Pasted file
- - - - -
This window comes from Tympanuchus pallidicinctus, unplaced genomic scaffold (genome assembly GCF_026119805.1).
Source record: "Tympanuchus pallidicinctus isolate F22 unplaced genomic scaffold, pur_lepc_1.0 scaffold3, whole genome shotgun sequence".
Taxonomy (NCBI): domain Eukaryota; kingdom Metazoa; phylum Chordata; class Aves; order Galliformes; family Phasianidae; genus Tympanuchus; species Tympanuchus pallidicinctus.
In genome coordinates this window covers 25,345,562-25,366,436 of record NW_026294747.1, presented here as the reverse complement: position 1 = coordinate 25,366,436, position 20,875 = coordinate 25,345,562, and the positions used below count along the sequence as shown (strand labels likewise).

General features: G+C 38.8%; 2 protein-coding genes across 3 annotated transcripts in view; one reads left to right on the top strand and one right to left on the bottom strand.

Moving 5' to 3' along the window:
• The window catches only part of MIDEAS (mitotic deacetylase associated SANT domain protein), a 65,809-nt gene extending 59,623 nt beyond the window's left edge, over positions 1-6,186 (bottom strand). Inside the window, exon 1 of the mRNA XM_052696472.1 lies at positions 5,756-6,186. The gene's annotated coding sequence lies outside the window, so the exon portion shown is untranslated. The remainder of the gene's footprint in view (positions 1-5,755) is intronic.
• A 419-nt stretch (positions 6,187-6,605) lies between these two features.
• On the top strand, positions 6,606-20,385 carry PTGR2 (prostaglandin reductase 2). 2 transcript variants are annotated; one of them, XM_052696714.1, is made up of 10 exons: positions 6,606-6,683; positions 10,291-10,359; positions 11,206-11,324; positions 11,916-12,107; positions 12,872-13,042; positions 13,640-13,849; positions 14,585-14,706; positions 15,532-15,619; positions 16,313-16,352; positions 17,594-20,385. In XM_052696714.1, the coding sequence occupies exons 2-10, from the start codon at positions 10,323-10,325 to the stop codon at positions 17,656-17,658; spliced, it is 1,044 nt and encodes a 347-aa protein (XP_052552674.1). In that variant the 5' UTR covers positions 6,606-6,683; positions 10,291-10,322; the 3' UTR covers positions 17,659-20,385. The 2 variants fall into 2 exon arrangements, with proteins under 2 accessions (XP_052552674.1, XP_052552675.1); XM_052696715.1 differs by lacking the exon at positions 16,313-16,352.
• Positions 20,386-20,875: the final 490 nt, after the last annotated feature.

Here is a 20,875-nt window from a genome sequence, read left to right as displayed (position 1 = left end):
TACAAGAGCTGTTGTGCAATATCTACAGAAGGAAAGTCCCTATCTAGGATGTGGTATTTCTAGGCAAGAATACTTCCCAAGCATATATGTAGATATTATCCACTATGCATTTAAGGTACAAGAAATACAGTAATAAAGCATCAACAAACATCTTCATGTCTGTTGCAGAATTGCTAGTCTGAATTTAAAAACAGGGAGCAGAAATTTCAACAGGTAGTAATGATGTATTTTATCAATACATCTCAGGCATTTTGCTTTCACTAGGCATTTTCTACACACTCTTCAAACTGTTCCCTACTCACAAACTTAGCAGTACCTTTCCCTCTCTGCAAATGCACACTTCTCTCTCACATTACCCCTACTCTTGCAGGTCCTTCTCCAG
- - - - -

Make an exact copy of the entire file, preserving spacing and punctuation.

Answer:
This window comes from Tympanuchus pallidicinctus, unplaced genomic scaffold (genome assembly GCF_026119805.1).
Source record: "Tympanuchus pallidicinctus isolate F22 unplaced genomic scaffold, pur_lepc_1.0 scaffold3, whole genome shotgun sequence".
Taxonomy (NCBI): domain Eukaryota; kingdom Metazoa; phylum Chordata; class Aves; order Galliformes; family Phasianidae; genus Tympanuchus; species Tympanuchus pallidicinctus.
In genome coordinates this window covers 25,345,562-25,366,436 of record NW_026294747.1, presented here as the reverse complement: position 1 = coordinate 25,366,436, position 20,875 = coordinate 25,345,562, and the positions used below count along the sequence as shown (strand labels likewise).

General features: G+C 38.8%; 2 protein-coding genes across 3 annotated transcripts in view; one reads left to right on the top strand and one right to left on the bottom strand.

Moving 5' to 3' along the window:
• The window catches only part of MIDEAS (mitotic deacetylase associated SANT domain protein), a 65,809-nt gene extending 59,623 nt beyond the window's left edge, over positions 1-6,186 (bottom strand). Inside the window, exon 1 of the mRNA XM_052696472.1 lies at positions 5,756-6,186. The gene's annotated coding sequence lies outside the window, so the exon portion shown is untranslated. The remainder of the gene's footprint in view (positions 1-5,755) is intronic.
• A 419-nt stretch (positions 6,187-6,605) lies between these two features.
• On the top strand, positions 6,606-20,385 carry PTGR2 (prostaglandin reductase 2). 2 transcript variants are annotated; one of them, XM_052696714.1, is made up of 10 exons: positions 6,606-6,683; positions 10,291-10,359; positions 11,206-11,324; positions 11,916-12,107; positions 12,872-13,042; positions 13,640-13,849; positions 14,585-14,706; positions 15,532-15,619; positions 16,313-16,352; positions 17,594-20,385. In XM_052696714.1, the coding sequence occupies exons 2-10, from the start codon at positions 10,323-10,325 to the stop codon at positions 17,656-17,658; spliced, it is 1,044 nt and encodes a 347-aa protein (XP_052552674.1). In that variant the 5' UTR covers positions 6,606-6,683; positions 10,291-10,322; the 3' UTR covers positions 17,659-20,385. The 2 variants fall into 2 exon arrangements, with proteins under 2 accessions (XP_052552674.1, XP_052552675.1); XM_052696715.1 differs by lacking the exon at positions 16,313-16,352.
• Positions 20,386-20,875: the final 490 nt, after the last annotated feature.

Here is a 20,875-nt window from a genome sequence, read left to right as displayed (position 1 = left end):
TACAAGAGCTGTTGTGCAATATCTACAGAAGGAAAGTCCCTATCTAGGATGTGGTATTTCTAGGCAAGAATACTTCCCAAGCATATATGTAGATATTATCCACTATGCATTTAAGGTACAAGAAATACAGTAATAAAGCATCAACAAACATCTTCATGTCTGTTGCAGAATTGCTAGTCTGAATTTAAAAACAGGGAGCAGAAATTTCAACAGGTAGTAATGATGTATTTTATCAATACATCTCAGGCATTTTGCTTTCACTAGGCATTTTCTACACACTCTTCAAACTGTTCCCTACTCACAAACTTAGCAGTACCTTTCCCTCTCTGCAAATGCACACTTCTCTCTCACATTACCCCTACTCTTGCAGGTCCTTCTCCAG